Top Money Problems Families Face – Money Pacers
Top Money Problems Families Face

Top Money Problems Families Face

top 10 money problems families face today

Money (MP) Most Americans are not strangers to money problems. But, what may surprise you is that it isn’t only the lower income (poor and lower-middle class) families coping with serious financial difficulty. The truth is most Americans have money difficulty at some point or another. However, family cash flow troubles aren’t something that happens overnight. It’s generally attributable to stuff like bills, and depleted income that impacts how much money is disappearing from their banks and investing accounts.

Then there are credit cards, these allow most people to live above their means. The high balances arrive at the end of the month, and many can only afford the minimal payment. Eventually, these small payments wind up being a large debt load. But, credit cards aren’t the only complications we face. Assuming that you have or may one day face family money problems below are the top surveyed around the country… Beware!

American Family Top Money Problems

1. Not enough income!

Every year, Americans say lack of cash and way too much debt are their biggest worries. Moreover stress, about 25 percent of families trust just one source of income, which can make it feel impossible to save money, reduce debt and boost your net worth.

2. Not saving for retirement

A rising number of Americans aren’t preparing for the day when they’ll need to live off their savings. Over a third of adults say they have not started saving for retirement (see easy retirement planning) yet, according to a national poll accompanying Bankrate’s monthly Financial Security Index. Even Americans who are getting close to retirement age appear as if struggling in terms of planning their financial future. The survey shows that more than a quarter of the respondents age 50 to 64 have yet to start saving for retirement.

3. One spouse manages the money!

Mostly we’ve discovered it’s the breadwinner, whether woman or man, who manages the family finances. And, when one marriage partner manages the money and the other isn’t consulted about major spending decisions, a huge problem is created. If you guys often argue of over money, if your spouse yells at you for overspending, takes away your credit cards, you maybe married to a financial bully. Being a bully can do a lot of damage to the relationship. Seek help sooner rather than later!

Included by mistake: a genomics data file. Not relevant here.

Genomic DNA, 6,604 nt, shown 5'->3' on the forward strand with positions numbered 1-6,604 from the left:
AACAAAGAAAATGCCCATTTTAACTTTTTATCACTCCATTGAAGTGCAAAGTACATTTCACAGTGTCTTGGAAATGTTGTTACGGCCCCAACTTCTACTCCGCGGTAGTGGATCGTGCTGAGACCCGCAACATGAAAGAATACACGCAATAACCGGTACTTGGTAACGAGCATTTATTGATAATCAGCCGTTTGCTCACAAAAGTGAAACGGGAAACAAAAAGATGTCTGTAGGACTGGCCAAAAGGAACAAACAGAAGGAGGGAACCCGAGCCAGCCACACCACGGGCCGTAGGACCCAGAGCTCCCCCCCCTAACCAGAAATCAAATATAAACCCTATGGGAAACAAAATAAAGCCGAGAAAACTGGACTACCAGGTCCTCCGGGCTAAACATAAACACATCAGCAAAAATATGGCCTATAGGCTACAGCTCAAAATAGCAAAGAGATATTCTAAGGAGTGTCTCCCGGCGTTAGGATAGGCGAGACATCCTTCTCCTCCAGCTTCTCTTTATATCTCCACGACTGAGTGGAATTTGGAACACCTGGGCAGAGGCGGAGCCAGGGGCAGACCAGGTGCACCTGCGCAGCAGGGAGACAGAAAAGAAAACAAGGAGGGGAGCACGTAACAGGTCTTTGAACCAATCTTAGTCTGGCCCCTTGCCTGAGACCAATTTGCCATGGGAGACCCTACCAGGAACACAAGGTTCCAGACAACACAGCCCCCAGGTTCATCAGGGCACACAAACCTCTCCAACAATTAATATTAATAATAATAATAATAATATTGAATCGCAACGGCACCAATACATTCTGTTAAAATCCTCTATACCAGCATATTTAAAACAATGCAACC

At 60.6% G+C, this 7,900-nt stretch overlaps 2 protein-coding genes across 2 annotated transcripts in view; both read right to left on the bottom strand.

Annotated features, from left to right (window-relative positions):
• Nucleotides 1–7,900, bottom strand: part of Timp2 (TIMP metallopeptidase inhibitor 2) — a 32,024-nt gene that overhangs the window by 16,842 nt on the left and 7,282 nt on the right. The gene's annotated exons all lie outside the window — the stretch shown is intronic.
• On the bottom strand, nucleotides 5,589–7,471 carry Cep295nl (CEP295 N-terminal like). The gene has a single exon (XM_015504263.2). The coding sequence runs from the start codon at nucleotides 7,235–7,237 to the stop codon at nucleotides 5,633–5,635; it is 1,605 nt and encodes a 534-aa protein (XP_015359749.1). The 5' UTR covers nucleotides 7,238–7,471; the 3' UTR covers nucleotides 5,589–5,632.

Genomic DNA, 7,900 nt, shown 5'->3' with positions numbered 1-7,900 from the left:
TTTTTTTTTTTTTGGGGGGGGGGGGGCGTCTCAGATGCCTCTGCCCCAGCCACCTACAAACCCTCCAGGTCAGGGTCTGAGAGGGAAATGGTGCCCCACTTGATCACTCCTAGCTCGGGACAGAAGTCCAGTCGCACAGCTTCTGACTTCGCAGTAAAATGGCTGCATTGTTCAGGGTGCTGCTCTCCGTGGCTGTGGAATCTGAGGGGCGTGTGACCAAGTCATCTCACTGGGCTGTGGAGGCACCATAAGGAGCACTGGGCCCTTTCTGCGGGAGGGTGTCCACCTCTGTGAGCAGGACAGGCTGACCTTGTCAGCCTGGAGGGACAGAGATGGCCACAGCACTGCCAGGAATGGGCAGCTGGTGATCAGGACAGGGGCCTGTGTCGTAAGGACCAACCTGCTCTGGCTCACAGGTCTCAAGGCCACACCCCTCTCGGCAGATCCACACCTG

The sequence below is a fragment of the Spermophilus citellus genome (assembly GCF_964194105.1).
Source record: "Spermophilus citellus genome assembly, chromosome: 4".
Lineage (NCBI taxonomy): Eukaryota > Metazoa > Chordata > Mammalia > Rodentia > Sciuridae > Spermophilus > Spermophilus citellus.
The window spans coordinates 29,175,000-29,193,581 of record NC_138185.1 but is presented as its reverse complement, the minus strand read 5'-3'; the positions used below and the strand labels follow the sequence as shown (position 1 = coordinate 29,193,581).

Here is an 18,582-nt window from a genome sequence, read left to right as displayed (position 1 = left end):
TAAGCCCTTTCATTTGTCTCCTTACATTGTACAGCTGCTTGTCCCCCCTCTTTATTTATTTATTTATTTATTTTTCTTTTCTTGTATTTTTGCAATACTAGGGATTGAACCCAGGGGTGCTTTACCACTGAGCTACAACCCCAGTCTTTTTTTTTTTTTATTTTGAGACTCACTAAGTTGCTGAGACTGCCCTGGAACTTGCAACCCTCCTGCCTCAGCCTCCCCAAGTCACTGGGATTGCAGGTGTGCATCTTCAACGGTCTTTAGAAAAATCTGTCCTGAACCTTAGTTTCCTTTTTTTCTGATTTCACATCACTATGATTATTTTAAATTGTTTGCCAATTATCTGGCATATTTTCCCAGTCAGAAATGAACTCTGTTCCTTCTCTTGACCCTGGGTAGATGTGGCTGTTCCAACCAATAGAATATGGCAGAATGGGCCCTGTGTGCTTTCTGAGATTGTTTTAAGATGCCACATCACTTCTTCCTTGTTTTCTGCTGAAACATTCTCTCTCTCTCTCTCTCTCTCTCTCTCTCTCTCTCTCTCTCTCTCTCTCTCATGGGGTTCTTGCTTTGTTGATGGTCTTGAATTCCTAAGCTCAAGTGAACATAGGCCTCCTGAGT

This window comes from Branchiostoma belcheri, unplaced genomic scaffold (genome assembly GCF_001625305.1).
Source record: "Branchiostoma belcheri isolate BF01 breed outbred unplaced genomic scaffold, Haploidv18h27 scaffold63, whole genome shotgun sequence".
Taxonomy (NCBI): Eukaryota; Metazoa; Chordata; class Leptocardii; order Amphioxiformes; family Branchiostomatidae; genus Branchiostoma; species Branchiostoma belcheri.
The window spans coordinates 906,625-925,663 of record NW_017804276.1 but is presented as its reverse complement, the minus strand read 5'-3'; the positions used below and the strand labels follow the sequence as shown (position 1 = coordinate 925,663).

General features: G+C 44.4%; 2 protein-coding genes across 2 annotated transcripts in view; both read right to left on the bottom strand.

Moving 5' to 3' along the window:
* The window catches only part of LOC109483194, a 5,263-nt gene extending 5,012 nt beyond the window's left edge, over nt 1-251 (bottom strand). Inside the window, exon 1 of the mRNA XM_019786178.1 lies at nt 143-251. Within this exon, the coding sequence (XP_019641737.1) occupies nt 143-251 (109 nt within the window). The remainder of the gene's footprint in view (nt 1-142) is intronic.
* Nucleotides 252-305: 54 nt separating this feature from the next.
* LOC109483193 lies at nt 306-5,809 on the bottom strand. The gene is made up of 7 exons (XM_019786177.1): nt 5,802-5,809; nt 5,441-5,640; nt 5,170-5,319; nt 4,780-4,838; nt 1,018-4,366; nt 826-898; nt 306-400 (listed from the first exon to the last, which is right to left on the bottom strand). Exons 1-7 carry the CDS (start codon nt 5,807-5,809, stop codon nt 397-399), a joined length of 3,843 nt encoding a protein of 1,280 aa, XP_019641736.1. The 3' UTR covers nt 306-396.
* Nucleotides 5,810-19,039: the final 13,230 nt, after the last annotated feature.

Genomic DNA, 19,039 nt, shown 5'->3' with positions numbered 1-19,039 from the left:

Exceptions to the no one spouse rule is: Studies show the best time for financial decision-making is at the age of 53 – either side of that we are most likely to make mistakes, such as paying too much for credit cards, failing to work out interest rates, paying too many fees and even under-estimating the value of one’s own home. So, if your spouse is 53 and you’re not you may want to let them make money decisions. Just saying!

3. Accumulating too much debt!

The typical household’s credit card debt exceeds $7,000, according to Nerd Wallet. In addition to this debt, many Americans also must worry about mortgages, car loans, and of course student loans. “Keeping up with the Joneses” is one way families accumulate lots of debt. We are a country which has become accustomed to debt. We judge one another by what we have and don’t have, so couples feel pressure to buy things they can’t afford as they keep up with the Jones’s. As a couple spends and spends, with no regard for their mounting debt, the marriage that suffers. The stress of mounting debt will cause money problems in your marriage.

4. Poor investment decisions!

Everyone makes a bad financial decision sooner or later. But, when husbands make retirement plans without considering their wife will likely outlive them by many years, this failure to leads to not enough money to live out her retirement years in comfort. “We see it everyday. Clients come in asking where’s their money. And I have to tell them there is none left. It break your heart,” says Gina Steiner, of US Financial Life.

5. Can’t enjoy spending your money!

Why? Because most children are pissed off because today we’re living longer, children don’t inherit from their parents until they’re in their 60x or even 70s. “We’ve got bills Mom and Dad and, you’re frolicking around the world spending our inheritance. “I love you but, can’t you just die and be done with it. You’ve live your life. Geez!” Maybe some frank talk and some timely gifts would helped your children meet their bills and they won’t be so mad your still living.

6. Conflicts over elderly care!

Often when aging parents become ill without ever discussing important financial decisions or where important financial documents are kept, conflicts between adult children can increase.. Dealing with a parental care can rekindle sibling rivalries, and the discord can tear families apart. If you pass away, failure to set up a will and divide property can send your children to court. The child who provided most of your care may feel entitled to a greater share of an inheritance. Communication is crucial. Have a family meeting and try discussing with your children your desired care plan before you get sick. Tell them about your funeral wishes, and who will get what, way before they have to sit at the reading of the will. Ideally, going this route can identify, and correct issues between your children before they become another irreconcilable family problem.

Don Briscoe
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Don Briscoe

Finance educator, advisor, and leading voice in the global financial literacy movement.Founder and editor of lives and enjoys life with his family in New York.
Don Briscoe
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